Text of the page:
Is it good to avoid parting at all costs?

Of course, nothing lasts forever and relationships end – either with a breakup or with the death of one of the partners. Death is, of course, certain, and we cannot avoid it, but the question arises whether we can and whether it is good to avoid parting at all costs.

Danijela Stojanović, clinical psychologist and psychotherapist, PS Kontrapunkt
Danijela Stojanović, clinical psychologist and psychotherapist, PS counterpoint

Separation of two people is not bad in itself. It is not good to break up if there is still love and if there are ways to overcome differences. In that case, it is good to take various steps in order to bridge the distance and the gap that has arisen.

However, in some cases, breaking up is the best thing two people can do for their human relationship. Parting can also represent a step forward in the development of both partners.

How the ending of a relationship will proceed depends on its quality. As good as the beginning of the relationship was, the end of the relationship could be as good.

Mature relationships begin with the intention of at least one partner to develop through a mutual relationship, while immature ones have the intention of maintaining a certain state that they have declared to be ideal, or at least good enough.

This should not be confused with the conditioning of love, with the expectation that the partner will change because we love him and are ready to “help” him change.

The bottom line is that we are ready to mature through that relationship, regardless of whether the partner wants to develop. Of course, it can be useful to choose a partner who also wants to develop, but this should not be confused with a situation where we think that someone needs to change, because they ‘obviously’ have a problem.

Also, we should not confuse the mutual desire for development with a situation in which someone signals to us that he wants to develop in order to present himself to us in a better light.

When partners develop over the years, some interesting things happen.

The most interesting thing is when people change their character. If the relationship started with the intention of stagnation, the change in the character of one or both partners breaks the psychological contract from the beginning of the relationship, that the partners remain as they are. However, if the initial intention is dynamic, ie. if at least one partner wants to develop, then character changes are completely in line with that.

Moving away from a partner can be both good and bad. It is good when it is an expression of their desire for independence, and it is bad when it is a consequence of the lack of contact between them. In the first case, distancing alternates cyclically with rapprochement, and these are the normal phases of a relationship. In the second case, moving away is a prelude to a relationship crisis.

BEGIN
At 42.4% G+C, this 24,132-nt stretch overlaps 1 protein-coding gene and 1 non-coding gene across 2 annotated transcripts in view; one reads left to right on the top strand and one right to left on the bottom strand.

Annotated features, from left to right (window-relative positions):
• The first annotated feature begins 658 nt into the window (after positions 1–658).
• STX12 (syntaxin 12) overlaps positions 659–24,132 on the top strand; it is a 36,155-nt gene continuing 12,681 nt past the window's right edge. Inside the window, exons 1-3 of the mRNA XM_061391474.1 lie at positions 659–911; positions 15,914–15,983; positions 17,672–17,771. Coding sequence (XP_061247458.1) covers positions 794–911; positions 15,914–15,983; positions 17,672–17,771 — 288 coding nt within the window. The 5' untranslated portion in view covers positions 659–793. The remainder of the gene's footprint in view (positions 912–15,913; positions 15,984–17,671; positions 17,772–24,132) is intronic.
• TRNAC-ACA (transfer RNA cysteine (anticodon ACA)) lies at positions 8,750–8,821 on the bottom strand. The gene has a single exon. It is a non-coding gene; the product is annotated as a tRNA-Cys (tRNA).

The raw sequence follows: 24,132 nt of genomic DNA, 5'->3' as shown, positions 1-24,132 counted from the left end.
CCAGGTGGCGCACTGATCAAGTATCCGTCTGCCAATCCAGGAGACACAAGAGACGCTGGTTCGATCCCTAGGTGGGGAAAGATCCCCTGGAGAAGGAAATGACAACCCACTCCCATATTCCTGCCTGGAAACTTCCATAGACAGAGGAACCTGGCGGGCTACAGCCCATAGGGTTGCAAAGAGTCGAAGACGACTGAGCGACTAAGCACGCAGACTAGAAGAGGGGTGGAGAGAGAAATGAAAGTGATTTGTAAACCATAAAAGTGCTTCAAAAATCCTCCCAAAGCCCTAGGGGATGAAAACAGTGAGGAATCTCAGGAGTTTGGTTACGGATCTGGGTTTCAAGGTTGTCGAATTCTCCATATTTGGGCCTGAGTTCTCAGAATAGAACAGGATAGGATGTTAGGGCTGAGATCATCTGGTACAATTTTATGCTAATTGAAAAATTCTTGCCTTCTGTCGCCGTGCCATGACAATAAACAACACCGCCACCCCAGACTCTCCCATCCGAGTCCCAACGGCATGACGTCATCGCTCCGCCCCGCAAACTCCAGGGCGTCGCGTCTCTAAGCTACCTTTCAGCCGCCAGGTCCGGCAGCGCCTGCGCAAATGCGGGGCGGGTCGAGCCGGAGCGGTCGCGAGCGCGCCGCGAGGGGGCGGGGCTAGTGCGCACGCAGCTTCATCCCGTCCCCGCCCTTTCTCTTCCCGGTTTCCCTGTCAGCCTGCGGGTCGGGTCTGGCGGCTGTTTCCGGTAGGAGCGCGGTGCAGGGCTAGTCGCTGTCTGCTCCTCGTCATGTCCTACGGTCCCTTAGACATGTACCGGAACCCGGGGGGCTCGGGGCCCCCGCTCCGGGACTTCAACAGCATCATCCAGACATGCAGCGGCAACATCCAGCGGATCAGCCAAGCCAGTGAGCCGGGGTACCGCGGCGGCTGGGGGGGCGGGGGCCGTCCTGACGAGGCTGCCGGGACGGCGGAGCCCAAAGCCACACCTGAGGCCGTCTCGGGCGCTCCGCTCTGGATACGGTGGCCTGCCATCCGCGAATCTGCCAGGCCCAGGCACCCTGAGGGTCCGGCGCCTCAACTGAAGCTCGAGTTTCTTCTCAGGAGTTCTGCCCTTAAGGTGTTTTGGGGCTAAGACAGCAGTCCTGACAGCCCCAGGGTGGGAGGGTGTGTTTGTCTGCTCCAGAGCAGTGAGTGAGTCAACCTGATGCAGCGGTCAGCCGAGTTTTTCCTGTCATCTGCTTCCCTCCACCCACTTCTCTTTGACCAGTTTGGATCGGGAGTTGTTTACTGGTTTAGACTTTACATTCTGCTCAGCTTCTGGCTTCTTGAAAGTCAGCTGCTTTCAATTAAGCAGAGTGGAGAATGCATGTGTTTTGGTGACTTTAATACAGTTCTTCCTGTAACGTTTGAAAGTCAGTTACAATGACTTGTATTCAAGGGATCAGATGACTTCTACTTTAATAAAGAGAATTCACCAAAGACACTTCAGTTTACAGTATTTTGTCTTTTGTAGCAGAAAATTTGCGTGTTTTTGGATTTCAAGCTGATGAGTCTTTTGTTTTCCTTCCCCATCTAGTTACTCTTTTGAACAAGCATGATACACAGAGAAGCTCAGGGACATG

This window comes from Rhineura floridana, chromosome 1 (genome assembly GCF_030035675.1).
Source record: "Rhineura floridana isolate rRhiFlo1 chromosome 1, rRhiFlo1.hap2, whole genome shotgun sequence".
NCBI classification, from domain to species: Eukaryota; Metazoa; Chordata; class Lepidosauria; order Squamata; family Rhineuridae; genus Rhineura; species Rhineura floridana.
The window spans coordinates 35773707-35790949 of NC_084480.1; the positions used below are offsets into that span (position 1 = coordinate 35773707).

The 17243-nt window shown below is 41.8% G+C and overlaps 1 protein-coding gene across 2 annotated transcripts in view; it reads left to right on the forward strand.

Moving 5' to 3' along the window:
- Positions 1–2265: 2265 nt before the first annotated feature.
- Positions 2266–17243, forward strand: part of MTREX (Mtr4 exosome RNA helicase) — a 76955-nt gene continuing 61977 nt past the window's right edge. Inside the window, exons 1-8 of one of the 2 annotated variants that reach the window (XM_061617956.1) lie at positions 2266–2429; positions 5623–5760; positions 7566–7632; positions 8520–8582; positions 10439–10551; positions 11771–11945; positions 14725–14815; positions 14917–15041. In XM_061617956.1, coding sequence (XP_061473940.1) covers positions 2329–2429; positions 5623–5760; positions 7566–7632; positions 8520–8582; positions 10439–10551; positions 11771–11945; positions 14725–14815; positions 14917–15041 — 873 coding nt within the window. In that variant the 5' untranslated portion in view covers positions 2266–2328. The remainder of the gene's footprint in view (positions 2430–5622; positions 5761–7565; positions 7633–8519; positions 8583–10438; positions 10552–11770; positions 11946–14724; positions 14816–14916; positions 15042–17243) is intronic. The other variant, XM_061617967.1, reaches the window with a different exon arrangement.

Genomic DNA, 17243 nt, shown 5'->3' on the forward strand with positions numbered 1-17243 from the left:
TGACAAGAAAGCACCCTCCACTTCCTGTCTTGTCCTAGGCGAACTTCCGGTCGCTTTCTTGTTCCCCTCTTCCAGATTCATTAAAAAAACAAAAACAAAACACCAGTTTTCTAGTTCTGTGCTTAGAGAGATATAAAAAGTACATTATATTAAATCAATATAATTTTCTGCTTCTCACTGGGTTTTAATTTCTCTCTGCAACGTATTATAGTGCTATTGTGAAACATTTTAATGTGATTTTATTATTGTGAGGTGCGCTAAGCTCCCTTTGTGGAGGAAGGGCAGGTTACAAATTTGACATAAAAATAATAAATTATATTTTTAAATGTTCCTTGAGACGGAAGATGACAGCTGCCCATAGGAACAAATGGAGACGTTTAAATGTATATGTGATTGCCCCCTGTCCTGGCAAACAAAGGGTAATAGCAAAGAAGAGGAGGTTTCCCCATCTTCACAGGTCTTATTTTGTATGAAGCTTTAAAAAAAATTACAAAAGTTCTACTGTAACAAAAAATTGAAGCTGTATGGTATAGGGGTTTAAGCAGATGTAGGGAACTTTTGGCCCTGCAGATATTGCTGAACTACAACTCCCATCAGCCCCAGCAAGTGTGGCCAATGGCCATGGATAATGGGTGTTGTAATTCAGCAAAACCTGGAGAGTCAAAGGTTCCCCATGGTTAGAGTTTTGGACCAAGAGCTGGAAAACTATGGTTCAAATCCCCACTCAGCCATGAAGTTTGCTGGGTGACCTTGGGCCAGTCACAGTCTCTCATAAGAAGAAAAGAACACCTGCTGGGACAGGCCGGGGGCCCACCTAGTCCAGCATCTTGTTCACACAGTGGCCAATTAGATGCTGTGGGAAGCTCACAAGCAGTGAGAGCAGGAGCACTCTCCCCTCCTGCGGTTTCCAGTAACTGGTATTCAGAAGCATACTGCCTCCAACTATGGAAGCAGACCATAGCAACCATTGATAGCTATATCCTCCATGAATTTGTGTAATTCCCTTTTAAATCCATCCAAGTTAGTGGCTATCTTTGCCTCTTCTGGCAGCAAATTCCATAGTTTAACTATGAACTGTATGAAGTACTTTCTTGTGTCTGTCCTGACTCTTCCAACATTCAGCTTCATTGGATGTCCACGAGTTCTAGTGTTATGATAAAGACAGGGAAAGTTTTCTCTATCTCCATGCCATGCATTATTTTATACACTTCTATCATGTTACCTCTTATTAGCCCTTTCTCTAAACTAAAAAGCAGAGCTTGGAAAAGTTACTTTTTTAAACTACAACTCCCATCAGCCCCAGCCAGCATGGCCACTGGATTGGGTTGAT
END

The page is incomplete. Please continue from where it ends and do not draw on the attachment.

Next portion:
Distance manifests itself, when it comes to a crisis, either as an interruption or weakening of communication, or as unproductive communication, or as the inability of partners to meet each other.

If the partners entered the relationship with the intention of developing, it will probably be reflected in their breakup, i.e. they will wish the other the best and act accordingly.

In the second case, various types of shenanigans are possible, starting from emotional blackmail, accusations of relationship failure, and in general for anything and everything, up to more serious things such as manipulation of joint children, joint property, friends, relatives, etc.

However, regardless of how the relationship started, when a crisis occurs, a lot can be done, either to overcome the crisis, or at least to end the relationship in a good way.

Do the following if you have a problematic situation in your partner relationship:

Imagine that you are in a theater and that a scene typical of that situation is unfolding on the stage boards. You are in the audience watching the scene. See how the actors playing your partner and you behave. How they speak, how they move. “Develop” this scene and follow how you feel. Is the play you are watching a tragedy, a comedy or a vaudeville? How do you like the acting, the scenography? Would you give the director or the actors any suggestions? At the end of the scene, do you applaud, whistle or leave the theater indifferently?

When you are done, see how you feel and what you think now about your problem between you and your partner.

Source: Sito&Rešeto by

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